Postby KrishnaK » 18 Jan 2016 00:15

Teradeep general object classifier This is what a state-of-art neural network for robotic vision can do: 1000 categories, 10 M images with full caption

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Re: BR Algorithms Corner

Postby SaiK » 01 Feb 2016 23:14

I want to generate 8 billion test-data names. readable enough but not mandatory. combinations of letters is fine. say, if have first.middle initial.last pattern, I can get 26 inglicks letters for the middle. then I need to think of generating first and last. Is there a better way I can generate some nice readable names? Say, if I use the middle as variable to iterate, and have a well defined map of first and last that I can pick from at random or in sequence, such that it is unique for 8 billion names. How many first and last I need?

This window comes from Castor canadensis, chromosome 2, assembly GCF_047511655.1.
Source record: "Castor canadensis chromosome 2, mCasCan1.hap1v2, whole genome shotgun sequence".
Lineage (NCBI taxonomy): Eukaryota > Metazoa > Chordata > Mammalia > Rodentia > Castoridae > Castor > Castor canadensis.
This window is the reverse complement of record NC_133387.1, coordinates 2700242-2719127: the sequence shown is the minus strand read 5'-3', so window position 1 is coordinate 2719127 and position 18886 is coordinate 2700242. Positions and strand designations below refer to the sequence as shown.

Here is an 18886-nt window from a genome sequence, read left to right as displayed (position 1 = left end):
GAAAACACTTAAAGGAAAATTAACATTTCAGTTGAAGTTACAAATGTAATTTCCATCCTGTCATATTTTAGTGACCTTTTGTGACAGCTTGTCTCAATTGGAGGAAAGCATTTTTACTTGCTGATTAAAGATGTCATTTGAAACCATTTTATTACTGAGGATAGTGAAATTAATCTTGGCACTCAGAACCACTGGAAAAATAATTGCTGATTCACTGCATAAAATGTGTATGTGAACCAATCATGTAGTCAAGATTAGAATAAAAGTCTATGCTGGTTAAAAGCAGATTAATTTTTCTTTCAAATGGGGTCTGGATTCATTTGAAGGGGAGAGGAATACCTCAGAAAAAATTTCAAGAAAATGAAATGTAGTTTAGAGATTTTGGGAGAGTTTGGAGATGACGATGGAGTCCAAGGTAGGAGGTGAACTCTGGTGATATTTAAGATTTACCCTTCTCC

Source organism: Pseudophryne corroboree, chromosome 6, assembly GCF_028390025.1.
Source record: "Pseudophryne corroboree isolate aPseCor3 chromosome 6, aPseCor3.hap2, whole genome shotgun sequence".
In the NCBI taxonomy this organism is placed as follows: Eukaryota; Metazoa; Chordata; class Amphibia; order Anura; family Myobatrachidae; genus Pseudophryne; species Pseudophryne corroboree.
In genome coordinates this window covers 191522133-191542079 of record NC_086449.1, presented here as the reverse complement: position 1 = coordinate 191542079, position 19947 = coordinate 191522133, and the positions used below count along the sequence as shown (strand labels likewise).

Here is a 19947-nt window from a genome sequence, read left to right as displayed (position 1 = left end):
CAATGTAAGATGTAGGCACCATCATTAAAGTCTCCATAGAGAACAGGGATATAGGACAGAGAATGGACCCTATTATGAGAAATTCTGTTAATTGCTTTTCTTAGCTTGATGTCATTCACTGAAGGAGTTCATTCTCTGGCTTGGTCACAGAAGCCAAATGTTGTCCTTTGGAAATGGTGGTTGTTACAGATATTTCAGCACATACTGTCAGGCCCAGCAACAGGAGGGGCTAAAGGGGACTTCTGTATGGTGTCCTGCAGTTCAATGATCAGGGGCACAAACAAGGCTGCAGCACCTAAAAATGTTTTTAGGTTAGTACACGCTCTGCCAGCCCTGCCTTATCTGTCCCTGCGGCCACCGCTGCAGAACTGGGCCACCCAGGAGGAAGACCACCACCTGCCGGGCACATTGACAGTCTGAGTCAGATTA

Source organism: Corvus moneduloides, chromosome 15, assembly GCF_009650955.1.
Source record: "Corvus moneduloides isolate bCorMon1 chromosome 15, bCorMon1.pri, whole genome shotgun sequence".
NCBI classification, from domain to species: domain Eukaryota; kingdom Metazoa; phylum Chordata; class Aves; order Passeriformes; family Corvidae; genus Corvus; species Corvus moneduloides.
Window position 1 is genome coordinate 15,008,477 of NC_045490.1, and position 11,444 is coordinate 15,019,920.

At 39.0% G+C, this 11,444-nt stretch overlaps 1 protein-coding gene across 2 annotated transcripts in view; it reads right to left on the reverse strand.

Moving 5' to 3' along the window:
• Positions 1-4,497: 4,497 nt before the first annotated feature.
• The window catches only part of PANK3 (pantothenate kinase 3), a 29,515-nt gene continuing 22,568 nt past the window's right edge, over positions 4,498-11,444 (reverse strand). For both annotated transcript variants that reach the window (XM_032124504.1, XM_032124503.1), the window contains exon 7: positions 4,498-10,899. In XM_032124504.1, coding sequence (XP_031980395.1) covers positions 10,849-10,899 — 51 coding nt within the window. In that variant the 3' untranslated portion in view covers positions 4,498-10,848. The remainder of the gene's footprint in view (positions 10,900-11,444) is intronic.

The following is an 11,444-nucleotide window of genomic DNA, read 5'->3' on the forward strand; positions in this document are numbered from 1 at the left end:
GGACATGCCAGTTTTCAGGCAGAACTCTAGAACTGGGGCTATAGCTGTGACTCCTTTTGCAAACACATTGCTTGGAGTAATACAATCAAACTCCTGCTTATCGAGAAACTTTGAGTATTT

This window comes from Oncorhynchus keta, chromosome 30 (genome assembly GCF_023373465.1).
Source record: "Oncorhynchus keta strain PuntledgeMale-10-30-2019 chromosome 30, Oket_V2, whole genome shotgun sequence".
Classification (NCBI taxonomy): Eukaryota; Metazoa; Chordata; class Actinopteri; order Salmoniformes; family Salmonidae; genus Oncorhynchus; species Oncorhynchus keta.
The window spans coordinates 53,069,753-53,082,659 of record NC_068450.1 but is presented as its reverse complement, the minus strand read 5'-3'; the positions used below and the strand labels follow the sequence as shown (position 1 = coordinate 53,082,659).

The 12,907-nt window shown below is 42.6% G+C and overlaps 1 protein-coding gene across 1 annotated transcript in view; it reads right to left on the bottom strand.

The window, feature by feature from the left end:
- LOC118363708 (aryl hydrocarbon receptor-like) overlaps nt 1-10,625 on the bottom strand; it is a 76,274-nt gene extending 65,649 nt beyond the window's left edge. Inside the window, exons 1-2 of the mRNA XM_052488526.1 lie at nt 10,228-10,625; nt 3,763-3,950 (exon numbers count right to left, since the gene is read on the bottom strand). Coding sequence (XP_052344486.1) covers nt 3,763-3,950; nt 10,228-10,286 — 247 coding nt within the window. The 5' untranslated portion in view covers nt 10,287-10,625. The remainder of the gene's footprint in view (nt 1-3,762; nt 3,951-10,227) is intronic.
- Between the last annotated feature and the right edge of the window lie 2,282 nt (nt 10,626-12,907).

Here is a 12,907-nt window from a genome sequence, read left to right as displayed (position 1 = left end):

Is there a better way to do this?

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Re: BR Algorithms Corner

Postby Vayutuvan » 01 Feb 2016 23:26

SaiK: first generate first names, last names, sort both lists eleminate duplicates, middle has 26 letters now do a cross product of all the three lists. You should do it in memory if you want it to be fast.

You need first and last name though from some source, may be a telephone directory or some marketing list.